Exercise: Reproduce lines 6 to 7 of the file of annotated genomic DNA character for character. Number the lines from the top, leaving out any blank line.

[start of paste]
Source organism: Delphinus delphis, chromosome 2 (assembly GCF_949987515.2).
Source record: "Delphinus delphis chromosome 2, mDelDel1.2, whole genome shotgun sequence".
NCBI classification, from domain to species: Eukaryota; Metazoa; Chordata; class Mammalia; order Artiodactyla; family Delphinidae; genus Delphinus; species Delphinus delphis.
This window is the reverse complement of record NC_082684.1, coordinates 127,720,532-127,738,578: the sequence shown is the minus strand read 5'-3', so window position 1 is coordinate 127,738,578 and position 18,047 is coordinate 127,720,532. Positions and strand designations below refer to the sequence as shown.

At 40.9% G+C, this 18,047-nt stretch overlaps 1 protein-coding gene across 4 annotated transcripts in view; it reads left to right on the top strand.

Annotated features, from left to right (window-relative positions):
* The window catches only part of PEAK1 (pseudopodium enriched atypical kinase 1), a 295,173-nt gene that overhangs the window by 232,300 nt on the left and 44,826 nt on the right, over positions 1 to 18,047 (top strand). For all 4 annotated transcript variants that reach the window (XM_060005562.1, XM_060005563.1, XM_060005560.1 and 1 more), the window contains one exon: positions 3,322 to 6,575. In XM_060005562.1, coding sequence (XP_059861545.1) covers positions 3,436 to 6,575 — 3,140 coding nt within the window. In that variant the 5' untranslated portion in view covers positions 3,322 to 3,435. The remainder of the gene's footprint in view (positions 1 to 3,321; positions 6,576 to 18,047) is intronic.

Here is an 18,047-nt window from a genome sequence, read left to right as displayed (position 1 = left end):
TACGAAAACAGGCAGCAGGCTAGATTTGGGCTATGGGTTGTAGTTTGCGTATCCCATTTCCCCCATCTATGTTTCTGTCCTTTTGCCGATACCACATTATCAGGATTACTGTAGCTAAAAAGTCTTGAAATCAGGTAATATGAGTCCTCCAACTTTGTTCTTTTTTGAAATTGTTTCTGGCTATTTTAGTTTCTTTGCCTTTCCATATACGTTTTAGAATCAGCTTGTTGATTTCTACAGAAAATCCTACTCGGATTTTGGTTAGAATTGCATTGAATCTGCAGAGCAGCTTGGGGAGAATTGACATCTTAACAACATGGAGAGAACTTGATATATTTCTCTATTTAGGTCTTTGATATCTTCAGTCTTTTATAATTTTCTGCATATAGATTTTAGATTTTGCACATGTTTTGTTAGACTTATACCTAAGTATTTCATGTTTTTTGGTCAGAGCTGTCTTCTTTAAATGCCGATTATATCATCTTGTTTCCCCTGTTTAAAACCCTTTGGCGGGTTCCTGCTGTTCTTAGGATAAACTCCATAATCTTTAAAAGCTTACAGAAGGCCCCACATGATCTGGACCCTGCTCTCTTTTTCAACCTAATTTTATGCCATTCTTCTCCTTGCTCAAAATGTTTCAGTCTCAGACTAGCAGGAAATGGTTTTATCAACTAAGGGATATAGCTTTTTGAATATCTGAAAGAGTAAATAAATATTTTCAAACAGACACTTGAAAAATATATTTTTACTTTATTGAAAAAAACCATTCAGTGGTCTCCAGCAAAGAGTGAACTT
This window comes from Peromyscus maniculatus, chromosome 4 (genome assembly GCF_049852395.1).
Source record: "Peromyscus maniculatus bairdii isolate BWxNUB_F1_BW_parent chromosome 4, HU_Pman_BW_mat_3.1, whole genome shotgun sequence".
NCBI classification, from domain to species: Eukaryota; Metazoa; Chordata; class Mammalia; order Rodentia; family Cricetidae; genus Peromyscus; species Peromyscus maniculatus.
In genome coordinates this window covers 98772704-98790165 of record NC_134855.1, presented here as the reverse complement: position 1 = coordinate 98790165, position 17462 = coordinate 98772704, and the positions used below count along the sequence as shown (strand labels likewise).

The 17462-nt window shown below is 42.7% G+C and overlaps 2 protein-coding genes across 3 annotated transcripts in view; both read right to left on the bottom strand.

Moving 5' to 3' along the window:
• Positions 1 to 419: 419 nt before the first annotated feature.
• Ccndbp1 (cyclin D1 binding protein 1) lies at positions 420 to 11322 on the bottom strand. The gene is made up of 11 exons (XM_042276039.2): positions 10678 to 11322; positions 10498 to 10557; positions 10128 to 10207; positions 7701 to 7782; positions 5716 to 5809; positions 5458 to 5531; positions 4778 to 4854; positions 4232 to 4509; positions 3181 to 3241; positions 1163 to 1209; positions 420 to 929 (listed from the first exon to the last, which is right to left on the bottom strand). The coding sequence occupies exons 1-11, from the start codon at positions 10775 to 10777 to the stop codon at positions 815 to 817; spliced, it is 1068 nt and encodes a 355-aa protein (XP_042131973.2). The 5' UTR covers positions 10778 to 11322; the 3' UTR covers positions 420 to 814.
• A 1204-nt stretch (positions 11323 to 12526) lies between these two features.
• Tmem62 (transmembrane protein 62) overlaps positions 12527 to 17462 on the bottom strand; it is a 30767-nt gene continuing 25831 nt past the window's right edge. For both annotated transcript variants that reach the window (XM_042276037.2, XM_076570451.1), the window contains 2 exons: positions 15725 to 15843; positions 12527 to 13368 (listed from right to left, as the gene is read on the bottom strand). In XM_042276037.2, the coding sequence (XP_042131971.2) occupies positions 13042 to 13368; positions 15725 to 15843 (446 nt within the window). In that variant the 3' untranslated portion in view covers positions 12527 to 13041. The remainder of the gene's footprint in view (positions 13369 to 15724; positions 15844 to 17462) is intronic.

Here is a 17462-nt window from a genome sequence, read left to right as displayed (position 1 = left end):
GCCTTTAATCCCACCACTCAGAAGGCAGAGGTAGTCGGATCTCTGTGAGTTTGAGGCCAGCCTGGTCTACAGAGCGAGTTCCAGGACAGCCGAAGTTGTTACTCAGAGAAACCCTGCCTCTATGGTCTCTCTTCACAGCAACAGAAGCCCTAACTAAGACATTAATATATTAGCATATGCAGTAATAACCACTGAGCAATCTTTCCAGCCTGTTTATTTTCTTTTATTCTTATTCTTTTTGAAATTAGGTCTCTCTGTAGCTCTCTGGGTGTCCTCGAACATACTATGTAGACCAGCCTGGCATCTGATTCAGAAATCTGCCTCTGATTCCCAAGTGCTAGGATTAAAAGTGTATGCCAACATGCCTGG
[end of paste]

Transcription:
Annotated features, from left to right (window-relative positions):
* The window catches only part of PEAK1 (pseudopodium enriched atypical kinase 1), a 295,173-nt gene that overhangs the window by 232,300 nt on the left and 44,826 nt on the right, over positions 1 to 18,047 (top strand). For all 4 annotated transcript variants that reach the window (XM_060005562.1, XM_060005563.1, XM_060005560.1 and 1 more), the window contains one exon: positions 3,322 to 6,575. In XM_060005562.1, coding sequence (XP_059861545.1) covers positions 3,436 to 6,575 — 3,140 coding nt within the window. In that variant the 5' untranslated portion in view covers positions 3,322 to 3,435. The remainder of the gene's footprint in view (positions 1 to 3,321; positions 6,576 to 18,047) is intronic.